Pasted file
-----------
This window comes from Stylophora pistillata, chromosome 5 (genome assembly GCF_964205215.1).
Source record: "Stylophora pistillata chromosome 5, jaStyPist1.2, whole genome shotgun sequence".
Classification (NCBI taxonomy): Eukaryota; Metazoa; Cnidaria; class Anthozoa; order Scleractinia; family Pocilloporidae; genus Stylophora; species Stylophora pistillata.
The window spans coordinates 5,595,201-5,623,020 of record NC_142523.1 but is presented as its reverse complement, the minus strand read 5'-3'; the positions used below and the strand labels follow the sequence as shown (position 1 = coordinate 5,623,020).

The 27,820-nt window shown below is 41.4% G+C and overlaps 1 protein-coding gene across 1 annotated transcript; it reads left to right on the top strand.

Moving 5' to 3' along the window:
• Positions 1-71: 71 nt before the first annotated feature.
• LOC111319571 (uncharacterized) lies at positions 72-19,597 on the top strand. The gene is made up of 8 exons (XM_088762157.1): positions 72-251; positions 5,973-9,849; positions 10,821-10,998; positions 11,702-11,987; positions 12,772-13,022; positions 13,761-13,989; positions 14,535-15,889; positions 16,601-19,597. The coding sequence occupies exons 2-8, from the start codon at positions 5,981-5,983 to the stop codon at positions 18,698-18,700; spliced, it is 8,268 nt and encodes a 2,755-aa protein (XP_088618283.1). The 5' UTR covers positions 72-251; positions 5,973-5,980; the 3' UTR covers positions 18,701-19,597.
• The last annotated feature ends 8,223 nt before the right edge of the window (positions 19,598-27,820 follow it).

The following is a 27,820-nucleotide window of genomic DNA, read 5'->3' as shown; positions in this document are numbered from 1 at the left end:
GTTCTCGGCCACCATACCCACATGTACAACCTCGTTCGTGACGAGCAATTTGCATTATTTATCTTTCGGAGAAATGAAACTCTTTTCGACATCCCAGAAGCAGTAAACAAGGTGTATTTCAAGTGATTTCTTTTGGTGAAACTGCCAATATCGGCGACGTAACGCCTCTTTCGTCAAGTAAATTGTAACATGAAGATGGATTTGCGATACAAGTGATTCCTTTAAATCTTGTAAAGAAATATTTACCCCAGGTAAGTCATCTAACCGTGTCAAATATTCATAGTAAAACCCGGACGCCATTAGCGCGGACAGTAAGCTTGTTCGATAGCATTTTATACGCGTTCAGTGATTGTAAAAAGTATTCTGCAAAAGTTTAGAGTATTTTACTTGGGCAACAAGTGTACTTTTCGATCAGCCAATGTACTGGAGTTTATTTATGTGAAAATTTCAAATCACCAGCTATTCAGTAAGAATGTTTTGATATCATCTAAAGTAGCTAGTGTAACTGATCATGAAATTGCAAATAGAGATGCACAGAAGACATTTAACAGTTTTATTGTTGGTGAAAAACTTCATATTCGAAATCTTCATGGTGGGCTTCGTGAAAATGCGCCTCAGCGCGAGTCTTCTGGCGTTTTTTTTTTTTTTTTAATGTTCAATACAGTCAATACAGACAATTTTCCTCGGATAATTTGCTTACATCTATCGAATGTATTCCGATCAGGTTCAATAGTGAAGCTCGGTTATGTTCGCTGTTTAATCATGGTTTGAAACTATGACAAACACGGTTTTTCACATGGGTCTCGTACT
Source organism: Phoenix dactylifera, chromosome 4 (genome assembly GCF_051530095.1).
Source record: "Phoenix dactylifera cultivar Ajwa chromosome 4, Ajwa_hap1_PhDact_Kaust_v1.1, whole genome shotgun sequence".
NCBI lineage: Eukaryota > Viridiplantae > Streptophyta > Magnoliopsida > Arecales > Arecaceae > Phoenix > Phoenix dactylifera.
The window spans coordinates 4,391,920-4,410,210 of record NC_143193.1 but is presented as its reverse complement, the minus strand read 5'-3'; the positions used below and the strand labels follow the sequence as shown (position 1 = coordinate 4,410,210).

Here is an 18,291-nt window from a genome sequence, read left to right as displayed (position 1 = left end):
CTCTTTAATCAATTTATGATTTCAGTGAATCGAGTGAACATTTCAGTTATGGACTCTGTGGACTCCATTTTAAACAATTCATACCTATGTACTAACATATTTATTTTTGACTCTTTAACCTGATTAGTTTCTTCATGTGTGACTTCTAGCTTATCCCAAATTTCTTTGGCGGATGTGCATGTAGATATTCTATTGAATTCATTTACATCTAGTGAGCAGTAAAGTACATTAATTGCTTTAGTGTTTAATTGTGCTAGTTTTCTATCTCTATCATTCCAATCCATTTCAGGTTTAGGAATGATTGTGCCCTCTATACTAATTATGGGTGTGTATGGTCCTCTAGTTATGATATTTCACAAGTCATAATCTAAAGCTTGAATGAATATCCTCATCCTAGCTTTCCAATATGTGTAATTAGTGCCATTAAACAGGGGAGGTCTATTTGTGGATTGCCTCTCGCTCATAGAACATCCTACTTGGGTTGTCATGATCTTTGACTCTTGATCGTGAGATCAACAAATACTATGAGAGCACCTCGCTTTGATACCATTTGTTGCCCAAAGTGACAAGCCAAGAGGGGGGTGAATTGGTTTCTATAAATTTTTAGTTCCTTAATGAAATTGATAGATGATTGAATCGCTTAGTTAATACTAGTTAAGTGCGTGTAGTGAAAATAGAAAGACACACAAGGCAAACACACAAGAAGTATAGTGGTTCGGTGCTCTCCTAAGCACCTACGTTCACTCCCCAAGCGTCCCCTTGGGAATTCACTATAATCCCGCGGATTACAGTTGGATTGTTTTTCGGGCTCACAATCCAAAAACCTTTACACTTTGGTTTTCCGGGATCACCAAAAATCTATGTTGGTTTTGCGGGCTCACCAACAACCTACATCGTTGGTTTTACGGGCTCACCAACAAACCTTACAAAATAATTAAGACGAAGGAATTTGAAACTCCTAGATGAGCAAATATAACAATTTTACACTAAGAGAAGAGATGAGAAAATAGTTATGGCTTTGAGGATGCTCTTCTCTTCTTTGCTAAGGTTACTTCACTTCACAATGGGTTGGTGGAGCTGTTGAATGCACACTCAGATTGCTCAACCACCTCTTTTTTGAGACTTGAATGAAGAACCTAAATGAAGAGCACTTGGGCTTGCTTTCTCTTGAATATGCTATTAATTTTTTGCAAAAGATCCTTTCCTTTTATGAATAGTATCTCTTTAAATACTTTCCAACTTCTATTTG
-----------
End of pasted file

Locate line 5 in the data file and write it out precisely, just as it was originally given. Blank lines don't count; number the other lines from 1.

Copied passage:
The 27,820-nt window shown below is 41.4% G+C and overlaps 1 protein-coding gene across 1 annotated transcript; it reads left to right on the top strand.